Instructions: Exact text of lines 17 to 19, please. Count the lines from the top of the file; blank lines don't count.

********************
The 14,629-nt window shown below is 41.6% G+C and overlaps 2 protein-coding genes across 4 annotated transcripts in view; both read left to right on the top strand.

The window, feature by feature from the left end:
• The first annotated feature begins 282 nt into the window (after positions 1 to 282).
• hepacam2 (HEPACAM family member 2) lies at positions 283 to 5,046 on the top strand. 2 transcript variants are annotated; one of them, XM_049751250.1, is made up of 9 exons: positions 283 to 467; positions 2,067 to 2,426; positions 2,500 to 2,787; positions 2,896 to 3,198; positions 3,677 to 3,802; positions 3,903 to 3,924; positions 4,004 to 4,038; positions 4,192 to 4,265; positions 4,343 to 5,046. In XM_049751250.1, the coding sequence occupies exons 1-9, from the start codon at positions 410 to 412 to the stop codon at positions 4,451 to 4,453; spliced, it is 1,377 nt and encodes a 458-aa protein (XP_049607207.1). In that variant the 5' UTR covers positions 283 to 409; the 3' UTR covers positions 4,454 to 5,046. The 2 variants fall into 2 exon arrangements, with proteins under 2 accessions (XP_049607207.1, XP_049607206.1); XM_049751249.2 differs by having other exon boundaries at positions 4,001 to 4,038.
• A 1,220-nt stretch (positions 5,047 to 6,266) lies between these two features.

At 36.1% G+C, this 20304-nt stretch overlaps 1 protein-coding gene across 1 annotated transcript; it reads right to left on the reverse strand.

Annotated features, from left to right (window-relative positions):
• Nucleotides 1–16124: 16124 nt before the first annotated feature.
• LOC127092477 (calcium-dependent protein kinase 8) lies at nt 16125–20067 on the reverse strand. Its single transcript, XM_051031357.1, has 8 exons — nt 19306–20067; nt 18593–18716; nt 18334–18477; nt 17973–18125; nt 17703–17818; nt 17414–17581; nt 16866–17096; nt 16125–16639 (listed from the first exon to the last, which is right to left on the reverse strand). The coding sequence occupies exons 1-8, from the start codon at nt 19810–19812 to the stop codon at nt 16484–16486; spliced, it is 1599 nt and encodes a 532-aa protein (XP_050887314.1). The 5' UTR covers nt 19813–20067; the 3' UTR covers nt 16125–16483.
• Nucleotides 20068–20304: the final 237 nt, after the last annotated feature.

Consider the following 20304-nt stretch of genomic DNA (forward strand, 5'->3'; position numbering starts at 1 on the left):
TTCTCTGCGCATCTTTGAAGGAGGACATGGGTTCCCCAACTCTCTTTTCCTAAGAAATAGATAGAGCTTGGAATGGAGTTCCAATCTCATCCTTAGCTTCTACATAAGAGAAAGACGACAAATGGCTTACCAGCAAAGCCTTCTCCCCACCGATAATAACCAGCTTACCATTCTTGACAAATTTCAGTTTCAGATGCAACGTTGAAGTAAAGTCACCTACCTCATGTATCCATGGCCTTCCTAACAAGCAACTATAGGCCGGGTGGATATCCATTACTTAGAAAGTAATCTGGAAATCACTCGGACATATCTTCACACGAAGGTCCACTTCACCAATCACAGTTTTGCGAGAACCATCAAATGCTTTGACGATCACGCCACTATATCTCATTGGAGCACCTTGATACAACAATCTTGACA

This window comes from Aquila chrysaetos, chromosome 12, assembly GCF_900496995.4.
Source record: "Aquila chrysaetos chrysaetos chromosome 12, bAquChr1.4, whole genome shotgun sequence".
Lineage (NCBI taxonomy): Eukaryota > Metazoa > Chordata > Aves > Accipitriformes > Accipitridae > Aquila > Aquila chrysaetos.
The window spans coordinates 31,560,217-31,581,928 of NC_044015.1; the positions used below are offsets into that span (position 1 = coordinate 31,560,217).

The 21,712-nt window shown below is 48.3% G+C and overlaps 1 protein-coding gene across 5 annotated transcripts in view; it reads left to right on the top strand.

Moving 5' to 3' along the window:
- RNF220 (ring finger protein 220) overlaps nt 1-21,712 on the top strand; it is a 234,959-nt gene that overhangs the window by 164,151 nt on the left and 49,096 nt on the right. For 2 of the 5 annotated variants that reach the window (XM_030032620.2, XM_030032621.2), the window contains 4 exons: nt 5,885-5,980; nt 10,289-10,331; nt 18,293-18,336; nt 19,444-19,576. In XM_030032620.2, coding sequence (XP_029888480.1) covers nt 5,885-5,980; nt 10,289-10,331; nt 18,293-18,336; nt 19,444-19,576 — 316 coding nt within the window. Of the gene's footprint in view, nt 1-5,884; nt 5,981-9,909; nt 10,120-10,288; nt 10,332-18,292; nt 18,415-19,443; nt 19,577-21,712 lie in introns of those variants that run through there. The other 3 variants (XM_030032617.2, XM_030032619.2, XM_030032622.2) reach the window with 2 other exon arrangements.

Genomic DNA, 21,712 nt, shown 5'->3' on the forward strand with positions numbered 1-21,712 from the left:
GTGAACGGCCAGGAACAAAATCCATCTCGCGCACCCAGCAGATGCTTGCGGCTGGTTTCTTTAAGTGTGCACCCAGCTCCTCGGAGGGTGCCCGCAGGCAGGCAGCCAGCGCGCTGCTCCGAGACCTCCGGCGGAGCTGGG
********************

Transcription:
The 21,712-nt window shown below is 48.3% G+C and overlaps 1 protein-coding gene across 5 annotated transcripts in view; it reads left to right on the top strand.

Moving 5' to 3' along the window:
- RNF220 (ring finger protein 220) overlaps nt 1-21,712 on the top strand; it is a 234,959-nt gene that overhangs the window by 164,151 nt on the left and 49,096 nt on the right. For 2 of the 5 annotated variants that reach the window (XM_030032620.2, XM_030032621.2), the window contains 4 exons: nt 5,885-5,980; nt 10,289-10,331; nt 18,293-18,336; nt 19,444-19,576. In XM_030032620.2, coding sequence (XP_029888480.1) covers nt 5,885-5,980; nt 10,289-10,331; nt 18,293-18,336; nt 19,444-19,576 — 316 coding nt within the window. Of the gene's footprint in view, nt 1-5,884; nt 5,981-9,909; nt 10,120-10,288; nt 10,332-18,292; nt 18,415-19,443; nt 19,577-21,712 lie in introns of those variants that run through there. The other 3 variants (XM_030032617.2, XM_030032619.2, XM_030032622.2) reach the window with 2 other exon arrangements.